Bowdoin College philosophy professor Sarah Conly has a radical idea to address the growing problem of overpopulation — adopt a “one couple, one child” rule here in the U.S.
Speaking at a lecture called “Personal Liberty in the Contemporary World,” at the University of New England in Portland last Monday, Conly said that it’s “morally wrong” to have more than one child in the face of threats like climate change and overpopulation.
“As an old person, there are too many young people,” said Conly to a small crowd of students and educators. “I think one man and one women should only be able to produce one child. I know that may sound horrible, but I would ask you to justify your right to procreate. I can see a right to procreation, but a right doesn’t necessarily mean you have a right to as many of that thing as you want.”
There are about 7.53 billion people in the world, and that number is rising dramatically. About nine babies will have been born by the time you finish reading this sentence — according to global birth rate data 250 babies are born each minute of every day. Despite decreasing fertility rates, projections from the United Nations say that Earth’s population will actually increase to 9.6 billion by 2050, and 11.2 billion by 2100. (This is because of a myriad of factors, but scientists typically explain the phenomenon by pointing to the rising the number of women of childbearing age and increased global life expectancy.)
Conly — who wrote on this controversial topic in her 2016 book One Child: Do We Have A Right To More? — echoes the warnings of scientists who say that between dwindling resources, a shortage of arable soil, civil unrest, and climate change, the Earth cannot sustainably support more than 9 billion people.
“When we’re talking about that large of a population in 2100, it’s not clear to me that those people would be happy to be alive,” said Conly. “I think we have an instinct to keep ourselves alive but when we look at this potential reality, it won’t be a life minimally worth living.”
On the back of scientific projections around overpopulation, Conly poised a question of philosophical ethics: Is it worth it for the government to infringe upon deeply personal individual liberties for the greater good of a collective? Conly says yes.
“I’m going to favor government regulation,” said Conly. “There is sometimes a reason for state coercion.”
To be fair, Conly envisions achieving this future democratically, and doesn’t endorse authoritarian measures like China’s recently ended “one child” law, which in some cases resulted in forced abortions and sterilizations, an outcome that Conly described as “mean and dumb.”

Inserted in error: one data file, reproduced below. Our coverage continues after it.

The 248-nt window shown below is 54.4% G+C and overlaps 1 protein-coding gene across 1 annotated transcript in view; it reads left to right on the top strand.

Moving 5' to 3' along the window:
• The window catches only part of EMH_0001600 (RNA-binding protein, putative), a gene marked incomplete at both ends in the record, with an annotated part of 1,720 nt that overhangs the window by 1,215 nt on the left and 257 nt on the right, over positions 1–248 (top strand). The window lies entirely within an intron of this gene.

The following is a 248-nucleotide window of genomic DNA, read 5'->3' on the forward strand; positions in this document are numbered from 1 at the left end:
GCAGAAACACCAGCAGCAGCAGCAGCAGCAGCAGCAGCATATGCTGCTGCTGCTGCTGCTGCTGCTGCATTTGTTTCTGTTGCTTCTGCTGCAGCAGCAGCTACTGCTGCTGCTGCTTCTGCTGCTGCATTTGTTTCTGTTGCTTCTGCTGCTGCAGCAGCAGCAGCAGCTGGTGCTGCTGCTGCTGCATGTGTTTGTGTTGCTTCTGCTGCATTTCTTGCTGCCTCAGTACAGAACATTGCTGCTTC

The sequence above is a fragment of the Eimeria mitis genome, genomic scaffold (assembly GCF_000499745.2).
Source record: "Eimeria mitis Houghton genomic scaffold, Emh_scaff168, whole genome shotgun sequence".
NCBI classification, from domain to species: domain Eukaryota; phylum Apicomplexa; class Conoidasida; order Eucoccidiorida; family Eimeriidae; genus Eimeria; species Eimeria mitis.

“It wasn’t really a one child policy; it wasn’t done in an egalitarian or democratic way,” she said. “I’m not looking for that. When we create laws we don’t ensure 100 percent of people are obeying them. Instead we disincentivize a certain activity so that most people obey. What we look for is general compliance.”
How does Conly propose we get there? Three ways. Increase the availability of cheap birth control worldwide. Mandate education around safe sex and climate change in public and private schools. And create financial incentives and disincentives around the issue, like tax breaks for having one or less children and a tax penalty for having more.
After the lecture, a Q and A session was held where about ten students challenged Conly’s policy suggestion from a number of angles. Some remarked that it would be difficult to decouple implementation of the policy from the stigmatization of religious people, in consideration of the people who follow a faith which encourages they “go forth and multiply.” Others asked how the policy wouldn’t disproportionately impact the poor, pointing to research from Oxfam International which found that the world’s richest 10 percent produce more than half of global carbon emissions, and a 2017 study from the Climate Accountability Institute which found that just 100 mega-corporations are responsible for over 70 percent of global emissions.
“We know that the top percentile is taking up the most resources,” said Josh Waterman, a philosophy student at UNE. “Wouldn't this be more detrimental to the common person? Stopping a wealthy person from owning a fourth corporate jet might be more important.”
And others, including UNE’s president James Herbert, suggested that Conly’s “one child” idea might be a political non-starter, due to the fact that so many people in the U.S. are already deeply concerned with the perceived "invasiveness" of government.
“I’m generally not one to worry about slippery slope arguments, but if we can incentivize everyone to become vegans, or run five miles a day, that would be good,” said Herbert. “There are a lot of things following your principle that would benefit the collective good. Where do you draw the line which liberties we sacrifice?"
Conly returned each question with a different version of the same conviction: class and cultural differences between humans won’t have as detrimental an effect on the environment as the sheer growing number of those humans.
“None of those things add up to the consumption of an extra child,” said Conly. “We do need to address our lifestyle, but the I think the primary thing we need to do is reduce our population.